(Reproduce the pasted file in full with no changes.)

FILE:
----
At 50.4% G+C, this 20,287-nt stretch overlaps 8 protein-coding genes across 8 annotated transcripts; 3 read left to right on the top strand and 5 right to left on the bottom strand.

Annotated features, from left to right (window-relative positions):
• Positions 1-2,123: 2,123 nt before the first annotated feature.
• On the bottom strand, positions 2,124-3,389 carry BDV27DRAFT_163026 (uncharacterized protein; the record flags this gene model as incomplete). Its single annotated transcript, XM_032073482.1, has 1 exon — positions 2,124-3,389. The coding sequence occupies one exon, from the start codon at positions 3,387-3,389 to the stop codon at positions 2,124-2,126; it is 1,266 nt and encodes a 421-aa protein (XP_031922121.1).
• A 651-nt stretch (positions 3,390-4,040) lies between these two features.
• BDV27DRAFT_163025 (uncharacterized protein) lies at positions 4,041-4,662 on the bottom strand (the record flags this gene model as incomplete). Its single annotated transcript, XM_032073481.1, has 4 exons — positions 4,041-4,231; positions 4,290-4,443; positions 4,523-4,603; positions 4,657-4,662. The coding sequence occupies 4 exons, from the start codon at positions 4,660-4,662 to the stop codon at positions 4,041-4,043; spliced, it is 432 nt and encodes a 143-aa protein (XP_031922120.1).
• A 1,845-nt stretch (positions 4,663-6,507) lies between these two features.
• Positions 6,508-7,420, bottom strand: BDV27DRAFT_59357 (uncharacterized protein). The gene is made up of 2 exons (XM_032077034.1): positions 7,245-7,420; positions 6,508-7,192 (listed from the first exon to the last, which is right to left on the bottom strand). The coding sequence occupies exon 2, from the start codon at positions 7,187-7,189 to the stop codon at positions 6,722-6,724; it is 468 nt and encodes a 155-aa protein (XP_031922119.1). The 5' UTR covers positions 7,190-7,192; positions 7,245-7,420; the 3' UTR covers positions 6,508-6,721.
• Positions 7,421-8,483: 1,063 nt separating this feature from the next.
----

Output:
At 50.4% G+C, this 20,287-nt stretch overlaps 8 protein-coding genes across 8 annotated transcripts; 3 read left to right on the top strand and 5 right to left on the bottom strand.

Annotated features, from left to right (window-relative positions):
• Positions 1-2,123: 2,123 nt before the first annotated feature.
• On the bottom strand, positions 2,124-3,389 carry BDV27DRAFT_163026 (uncharacterized protein; the record flags this gene model as incomplete). Its single annotated transcript, XM_032073482.1, has 1 exon — positions 2,124-3,389. The coding sequence occupies one exon, from the start codon at positions 3,387-3,389 to the stop codon at positions 2,124-2,126; it is 1,266 nt and encodes a 421-aa protein (XP_031922121.1).
• A 651-nt stretch (positions 3,390-4,040) lies between these two features.
• BDV27DRAFT_163025 (uncharacterized protein) lies at positions 4,041-4,662 on the bottom strand (the record flags this gene model as incomplete). Its single annotated transcript, XM_032073481.1, has 4 exons — positions 4,041-4,231; positions 4,290-4,443; positions 4,523-4,603; positions 4,657-4,662. The coding sequence occupies 4 exons, from the start codon at positions 4,660-4,662 to the stop codon at positions 4,041-4,043; spliced, it is 432 nt and encodes a 143-aa protein (XP_031922120.1).
• A 1,845-nt stretch (positions 4,663-6,507) lies between these two features.
• Positions 6,508-7,420, bottom strand: BDV27DRAFT_59357 (uncharacterized protein). The gene is made up of 2 exons (XM_032077034.1): positions 7,245-7,420; positions 6,508-7,192 (listed from the first exon to the last, which is right to left on the bottom strand). The coding sequence occupies exon 2, from the start codon at positions 7,187-7,189 to the stop codon at positions 6,722-6,724; it is 468 nt and encodes a 155-aa protein (XP_031922119.1). The 5' UTR covers positions 7,190-7,192; positions 7,245-7,420; the 3' UTR covers positions 6,508-6,721.
• Positions 7,421-8,483: 1,063 nt separating this feature from the next.